At Wall, we turned off the main road and into one of those Shropshire lanes that are like a trench with high hedges to either side.  In the fading light, it soon became apparent that we were in effect driving along a stream bed.  The whole landscape around us, soggy with week after week of rain, was simply unable to absorb any more and the run-off had turned our country lane into a country torrent.

In the troughs between the ridges, we ploughed through accumulations of standing water like a new ship sliding off the blocks and into the Tyne at Wallsend, sending plumes of water out to either side .  In others, the engine  growled and we slowed  perceptibly with the water trying to keep us captive even as we sought to escape its clutches.

“…and God bless all who sail in her….”

Finally, within a mile or so of our eventual destination, we reached an impasse.  A small stream had burst its banks and had turned the road into a swirling brown maelstrøm some fifty yards wide.  The Princess donned wellies and waded in about 5 yards or so, but with the water already up to just below her kneecaps, this was clearly a case where discretion had become the better part of valour.  Turning back, whilst an unappetising option,  seemed safer than risking the swirling, rising flood ahead of us.  After all, as the Princess remarked, these are the kind of things that you see on the local news as minor items – “Family of three swept away in flash flood…”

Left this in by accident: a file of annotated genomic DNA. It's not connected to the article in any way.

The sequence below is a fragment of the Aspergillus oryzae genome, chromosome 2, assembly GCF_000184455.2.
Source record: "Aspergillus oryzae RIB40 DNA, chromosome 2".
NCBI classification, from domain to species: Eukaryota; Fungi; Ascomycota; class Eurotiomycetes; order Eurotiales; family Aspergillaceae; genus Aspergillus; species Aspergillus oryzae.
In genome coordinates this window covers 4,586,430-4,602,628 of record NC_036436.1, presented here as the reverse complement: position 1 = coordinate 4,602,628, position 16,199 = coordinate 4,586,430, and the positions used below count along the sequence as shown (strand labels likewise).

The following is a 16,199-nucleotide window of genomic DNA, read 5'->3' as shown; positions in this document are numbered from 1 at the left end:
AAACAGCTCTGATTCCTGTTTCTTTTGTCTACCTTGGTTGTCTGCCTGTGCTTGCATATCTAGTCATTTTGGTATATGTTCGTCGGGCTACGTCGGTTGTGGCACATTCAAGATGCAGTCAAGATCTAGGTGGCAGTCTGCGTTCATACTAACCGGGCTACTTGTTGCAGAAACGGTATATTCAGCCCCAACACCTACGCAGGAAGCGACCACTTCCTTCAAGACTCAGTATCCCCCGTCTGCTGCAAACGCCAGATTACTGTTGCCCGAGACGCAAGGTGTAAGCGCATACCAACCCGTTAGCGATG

Backing up the slope to an open gateway, we managed to turn and head back from whence we came, then took an alternative road in, which was better because it was wider and less like a trench.  Even so, we eventually reached a similar obstacle – a widening brown pool of unknown depth.  On the advice of a local, we parked up in an adjacent lay-by and some friends with a 4×4 eventually came and retrieved us.